Final thoughts on my first trip to the Edinburgh Fringe or lessons in diverse programming

In Edinburgh Festival, Features, Festivals, Opinion, Plays, Regional theatre, Scotland by Rev StanLeave a Comment

Theatre is supposed to reflect society, challenge and change but how can it do that when its programming doesn’t fully embrace the full gamut of ethnicity, sexual orientation and balance of gender?

The Edinburgh Fringe: It was a blast, bonkers, a baptism, friendly, sometimes frantic and lots of fun. But all good things come to an end and since getting home I’ve had time to reflect on everything I’ve seen and experienced.

Fringe theatre has always felt like the true stomping ground for more varied and diverse programming and so it is with the Edinburgh Fringe – definitely less white and middle-class-centric. Audiences were more diverse in age-range too, no sitting in a predominantly middle-aged audience.

But where Edinburgh has a reasonably good offering of female-centric and LGBT theatre it has a dearth of BAME – something that was also reflected in those watching. One of my Edinburgh housemates and a Fringe regular, @ShakespeareanLK, commented on how white the Fringe still is and she’s right.

Two of my favourite plays were Queens of Sheba and The Fishermen (both won much-deserved Fringe awards). They were on my list to see because I crave diversity in narrative and story – I’m curious about the world at large, interested in different human experiences not just those of white people and white British people.

Theatre is supposed to reflect society, challenge and change but how can it do that when its programming doesn’t fully embrace the full gamut of ethnicity, sexual orientation and balance of gender?

I’m not talking about colour blind casting and gender swapping roles, I’m talking about the plays themselves, the stories, the themes, the context.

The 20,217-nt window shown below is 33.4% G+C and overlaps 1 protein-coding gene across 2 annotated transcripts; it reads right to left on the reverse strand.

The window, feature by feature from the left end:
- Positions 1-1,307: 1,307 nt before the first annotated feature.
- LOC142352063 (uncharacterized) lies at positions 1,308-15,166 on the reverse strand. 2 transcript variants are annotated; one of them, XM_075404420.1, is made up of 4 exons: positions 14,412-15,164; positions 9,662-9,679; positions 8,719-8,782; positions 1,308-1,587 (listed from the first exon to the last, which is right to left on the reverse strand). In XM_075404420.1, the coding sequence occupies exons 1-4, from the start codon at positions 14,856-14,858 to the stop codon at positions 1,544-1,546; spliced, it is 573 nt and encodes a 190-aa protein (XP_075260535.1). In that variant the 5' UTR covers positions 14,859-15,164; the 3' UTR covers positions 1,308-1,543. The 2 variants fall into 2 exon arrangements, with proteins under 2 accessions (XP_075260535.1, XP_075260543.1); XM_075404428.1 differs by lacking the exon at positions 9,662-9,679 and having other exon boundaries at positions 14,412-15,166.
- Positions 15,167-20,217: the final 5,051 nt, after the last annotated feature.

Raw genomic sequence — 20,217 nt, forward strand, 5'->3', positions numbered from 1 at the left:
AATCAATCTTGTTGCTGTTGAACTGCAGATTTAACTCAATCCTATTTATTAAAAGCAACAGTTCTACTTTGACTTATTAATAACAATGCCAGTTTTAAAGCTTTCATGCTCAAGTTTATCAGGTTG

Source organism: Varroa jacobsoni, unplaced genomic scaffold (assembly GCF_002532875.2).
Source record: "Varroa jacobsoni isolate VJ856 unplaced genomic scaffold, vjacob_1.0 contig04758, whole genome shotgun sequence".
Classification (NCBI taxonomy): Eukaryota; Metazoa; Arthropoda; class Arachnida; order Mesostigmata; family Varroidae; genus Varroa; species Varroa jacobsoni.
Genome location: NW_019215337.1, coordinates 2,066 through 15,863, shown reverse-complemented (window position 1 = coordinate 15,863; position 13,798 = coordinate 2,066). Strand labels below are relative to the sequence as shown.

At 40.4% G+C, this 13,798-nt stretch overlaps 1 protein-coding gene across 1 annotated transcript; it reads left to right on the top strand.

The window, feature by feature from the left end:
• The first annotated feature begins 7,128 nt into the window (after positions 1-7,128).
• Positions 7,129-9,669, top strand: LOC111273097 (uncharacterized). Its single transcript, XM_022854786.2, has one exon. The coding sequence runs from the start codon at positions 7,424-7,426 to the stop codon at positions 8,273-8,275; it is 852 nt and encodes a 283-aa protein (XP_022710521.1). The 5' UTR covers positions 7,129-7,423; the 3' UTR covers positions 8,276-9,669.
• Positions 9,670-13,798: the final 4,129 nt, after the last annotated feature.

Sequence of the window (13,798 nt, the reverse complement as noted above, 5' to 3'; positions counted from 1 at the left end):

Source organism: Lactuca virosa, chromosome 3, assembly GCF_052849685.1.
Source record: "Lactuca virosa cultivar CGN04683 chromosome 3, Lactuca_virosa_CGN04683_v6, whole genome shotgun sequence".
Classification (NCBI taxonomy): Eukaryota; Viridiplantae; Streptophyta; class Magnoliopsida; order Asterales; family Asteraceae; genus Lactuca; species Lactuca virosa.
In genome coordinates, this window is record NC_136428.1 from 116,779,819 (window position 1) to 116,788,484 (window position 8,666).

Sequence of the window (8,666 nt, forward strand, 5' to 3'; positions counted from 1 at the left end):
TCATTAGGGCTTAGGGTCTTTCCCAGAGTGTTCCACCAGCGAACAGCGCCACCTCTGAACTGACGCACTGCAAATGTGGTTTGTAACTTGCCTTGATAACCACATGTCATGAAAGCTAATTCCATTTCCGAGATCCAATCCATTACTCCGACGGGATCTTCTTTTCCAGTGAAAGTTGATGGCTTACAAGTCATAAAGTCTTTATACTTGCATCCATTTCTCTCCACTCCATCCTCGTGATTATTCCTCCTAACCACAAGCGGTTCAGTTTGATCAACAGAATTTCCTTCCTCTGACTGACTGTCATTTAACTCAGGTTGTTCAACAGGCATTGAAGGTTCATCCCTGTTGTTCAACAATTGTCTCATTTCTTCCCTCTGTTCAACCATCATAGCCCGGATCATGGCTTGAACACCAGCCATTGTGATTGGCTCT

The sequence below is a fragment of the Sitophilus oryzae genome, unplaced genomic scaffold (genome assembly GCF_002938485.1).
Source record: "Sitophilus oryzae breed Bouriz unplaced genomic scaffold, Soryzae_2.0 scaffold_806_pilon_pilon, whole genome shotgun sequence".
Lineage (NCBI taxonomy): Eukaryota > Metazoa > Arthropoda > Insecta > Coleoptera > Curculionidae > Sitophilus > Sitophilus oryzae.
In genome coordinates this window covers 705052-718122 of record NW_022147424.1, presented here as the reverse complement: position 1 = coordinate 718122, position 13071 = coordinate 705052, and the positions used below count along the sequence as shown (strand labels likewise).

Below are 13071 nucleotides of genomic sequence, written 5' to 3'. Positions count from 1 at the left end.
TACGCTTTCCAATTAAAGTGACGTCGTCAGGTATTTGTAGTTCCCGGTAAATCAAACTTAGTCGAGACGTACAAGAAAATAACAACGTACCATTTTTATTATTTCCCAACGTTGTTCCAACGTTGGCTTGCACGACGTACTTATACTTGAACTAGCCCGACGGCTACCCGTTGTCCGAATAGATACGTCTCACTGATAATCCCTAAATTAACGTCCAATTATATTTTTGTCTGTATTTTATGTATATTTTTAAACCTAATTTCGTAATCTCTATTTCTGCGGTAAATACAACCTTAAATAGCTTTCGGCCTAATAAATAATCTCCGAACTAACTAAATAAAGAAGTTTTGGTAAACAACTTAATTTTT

Does theatre truly reflect British society – gender, ethnicity, class etc. or is there hypocrisy at play?

On the big screen, there has been a swathe of blockbusters exploding the myth that female and black leads don’t sell cinema tickets. What is theatreland’s excuse?

One of the things I really loved about Edinburgh was its more varied programming but there is still plenty of room for improvement and London could learn some lessons too.

 

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Rev Stan
Revstan really is a reverend (it's amazing what you can buy on the internet) but not a man (the Stan bit is a long story). By day, she is a freelance editor and copywriter; at night, she escapes into the world of theatre and has been blogging about it at theatre.revstan.com since 2007. She says: “I'll watch pretty much anything, from something performed on a stage the size of a tea tray to the West End and beyond. The only exception is musicals. Tried 'em and they just don't do anything positive for me.”
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Rev Stan
Revstan really is a reverend (it's amazing what you can buy on the internet) but not a man (the Stan bit is a long story). By day, she is a freelance editor and copywriter; at night, she escapes into the world of theatre and has been blogging about it at theatre.revstan.com since 2007. She says: “I'll watch pretty much anything, from something performed on a stage the size of a tea tray to the West End and beyond. The only exception is musicals. Tried 'em and they just don't do anything positive for me.”